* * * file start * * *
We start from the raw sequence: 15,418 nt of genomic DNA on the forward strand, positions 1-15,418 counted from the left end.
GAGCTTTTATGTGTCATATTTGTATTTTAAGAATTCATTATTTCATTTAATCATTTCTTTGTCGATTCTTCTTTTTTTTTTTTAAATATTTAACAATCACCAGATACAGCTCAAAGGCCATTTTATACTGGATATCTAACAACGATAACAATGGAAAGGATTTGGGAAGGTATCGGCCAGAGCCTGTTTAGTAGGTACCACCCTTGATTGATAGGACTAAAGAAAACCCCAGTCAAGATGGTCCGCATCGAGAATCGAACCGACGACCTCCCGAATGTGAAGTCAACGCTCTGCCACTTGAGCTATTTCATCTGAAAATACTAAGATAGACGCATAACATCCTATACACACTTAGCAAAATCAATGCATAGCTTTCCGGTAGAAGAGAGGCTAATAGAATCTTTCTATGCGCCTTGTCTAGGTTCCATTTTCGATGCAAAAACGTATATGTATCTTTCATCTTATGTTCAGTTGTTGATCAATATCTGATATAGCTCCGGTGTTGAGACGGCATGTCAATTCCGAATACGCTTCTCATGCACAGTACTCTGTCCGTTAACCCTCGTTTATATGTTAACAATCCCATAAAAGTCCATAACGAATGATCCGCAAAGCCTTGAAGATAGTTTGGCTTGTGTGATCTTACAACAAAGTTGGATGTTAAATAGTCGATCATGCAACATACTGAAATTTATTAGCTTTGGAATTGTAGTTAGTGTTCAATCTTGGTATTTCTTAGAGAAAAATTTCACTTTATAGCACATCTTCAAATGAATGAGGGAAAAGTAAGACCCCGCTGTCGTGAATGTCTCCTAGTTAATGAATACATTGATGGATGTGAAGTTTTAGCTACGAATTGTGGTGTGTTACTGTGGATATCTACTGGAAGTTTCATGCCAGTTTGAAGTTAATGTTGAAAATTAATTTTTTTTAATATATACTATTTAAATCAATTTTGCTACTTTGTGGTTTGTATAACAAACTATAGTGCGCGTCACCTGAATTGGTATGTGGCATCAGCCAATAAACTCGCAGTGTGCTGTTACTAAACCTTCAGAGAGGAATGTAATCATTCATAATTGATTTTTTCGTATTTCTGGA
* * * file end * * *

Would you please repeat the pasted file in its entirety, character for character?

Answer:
We start from the raw sequence: 15,418 nt of genomic DNA on the forward strand, positions 1-15,418 counted from the left end.
GAGCTTTTATGTGTCATATTTGTATTTTAAGAATTCATTATTTCATTTAATCATTTCTTTGTCGATTCTTCTTTTTTTTTTTTAAATATTTAACAATCACCAGATACAGCTCAAAGGCCATTTTATACTGGATATCTAACAACGATAACAATGGAAAGGATTTGGGAAGGTATCGGCCAGAGCCTGTTTAGTAGGTACCACCCTTGATTGATAGGACTAAAGAAAACCCCAGTCAAGATGGTCCGCATCGAGAATCGAACCGACGACCTCCCGAATGTGAAGTCAACGCTCTGCCACTTGAGCTATTTCATCTGAAAATACTAAGATAGACGCATAACATCCTATACACACTTAGCAAAATCAATGCATAGCTTTCCGGTAGAAGAGAGGCTAATAGAATCTTTCTATGCGCCTTGTCTAGGTTCCATTTTCGATGCAAAAACGTATATGTATCTTTCATCTTATGTTCAGTTGTTGATCAATATCTGATATAGCTCCGGTGTTGAGACGGCATGTCAATTCCGAATACGCTTCTCATGCACAGTACTCTGTCCGTTAACCCTCGTTTATATGTTAACAATCCCATAAAAGTCCATAACGAATGATCCGCAAAGCCTTGAAGATAGTTTGGCTTGTGTGATCTTACAACAAAGTTGGATGTTAAATAGTCGATCATGCAACATACTGAAATTTATTAGCTTTGGAATTGTAGTTAGTGTTCAATCTTGGTATTTCTTAGAGAAAAATTTCACTTTATAGCACATCTTCAAATGAATGAGGGAAAAGTAAGACCCCGCTGTCGTGAATGTCTCCTAGTTAATGAATACATTGATGGATGTGAAGTTTTAGCTACGAATTGTGGTGTGTTACTGTGGATATCTACTGGAAGTTTCATGCCAGTTTGAAGTTAATGTTGAAAATTAATTTTTTTTAATATATACTATTTAAATCAATTTTGCTACTTTGTGGTTTGTATAACAAACTATAGTGCGCGTCACCTGAATTGGTATGTGGCATCAGCCAATAAACTCGCAGTGTGCTGTTACTAAACCTTCAGAGAGGAATGTAATCATTCATAATTGATTTTTTCGTATTTCTGGA